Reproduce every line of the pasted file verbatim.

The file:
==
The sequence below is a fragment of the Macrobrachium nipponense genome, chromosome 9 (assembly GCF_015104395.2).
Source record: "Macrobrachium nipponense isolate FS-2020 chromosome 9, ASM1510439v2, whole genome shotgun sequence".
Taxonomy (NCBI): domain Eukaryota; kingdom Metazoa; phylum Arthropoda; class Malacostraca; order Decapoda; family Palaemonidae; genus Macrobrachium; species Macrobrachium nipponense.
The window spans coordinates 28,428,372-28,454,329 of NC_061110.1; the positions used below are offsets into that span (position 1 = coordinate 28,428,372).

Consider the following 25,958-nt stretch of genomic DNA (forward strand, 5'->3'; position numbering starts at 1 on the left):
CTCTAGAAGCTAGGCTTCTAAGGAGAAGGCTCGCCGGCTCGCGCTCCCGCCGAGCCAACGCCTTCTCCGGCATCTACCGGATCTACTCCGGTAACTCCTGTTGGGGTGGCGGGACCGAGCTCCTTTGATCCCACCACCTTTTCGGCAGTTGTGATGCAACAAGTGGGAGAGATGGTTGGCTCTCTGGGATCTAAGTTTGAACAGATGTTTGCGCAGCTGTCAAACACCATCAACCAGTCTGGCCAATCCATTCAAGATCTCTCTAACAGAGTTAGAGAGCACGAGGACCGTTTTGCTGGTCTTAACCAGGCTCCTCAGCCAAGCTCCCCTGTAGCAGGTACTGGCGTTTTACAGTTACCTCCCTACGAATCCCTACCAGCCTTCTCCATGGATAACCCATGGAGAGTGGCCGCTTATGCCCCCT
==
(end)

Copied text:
The sequence below is a fragment of the Macrobrachium nipponense genome, chromosome 9 (assembly GCF_015104395.2).
Source record: "Macrobrachium nipponense isolate FS-2020 chromosome 9, ASM1510439v2, whole genome shotgun sequence".
Taxonomy (NCBI): domain Eukaryota; kingdom Metazoa; phylum Arthropoda; class Malacostraca; order Decapoda; family Palaemonidae; genus Macrobrachium; species Macrobrachium nipponense.
The window spans coordinates 28,428,372-28,454,329 of NC_061110.1; the positions used below are offsets into that span (position 1 = coordinate 28,428,372).

Consider the following 25,958-nt stretch of genomic DNA (forward strand, 5'->3'; position numbering starts at 1 on the left):
CTCTAGAAGCTAGGCTTCTAAGGAGAAGGCTCGCCGGCTCGCGCTCCCGCCGAGCCAACGCCTTCTCCGGCATCTACCGGATCTACTCCGGTAACTCCTGTTGGGGTGGCGGGACCGAGCTCCTTTGATCCCACCACCTTTTCGGCAGTTGTGATGCAACAAGTGGGAGAGATGGTTGGCTCTCTGGGATCTAAGTTTGAACAGATGTTTGCGCAGCTGTCAAACACCATCAACCAGTCTGGCCAATCCATTCAAGATCTCTCTAACAGAGTTAGAGAGCACGAGGACCGTTTTGCTGGTCTTAACCAGGCTCCTCAGCCAAGCTCCCCTGTAGCAGGTACTGGCGTTTTACAGTTACCTCCCTACGAATCCCTACCAGCCTTCTCCATGGATAACCCATGGAGAGTGGCCGCTTATGCCCCCT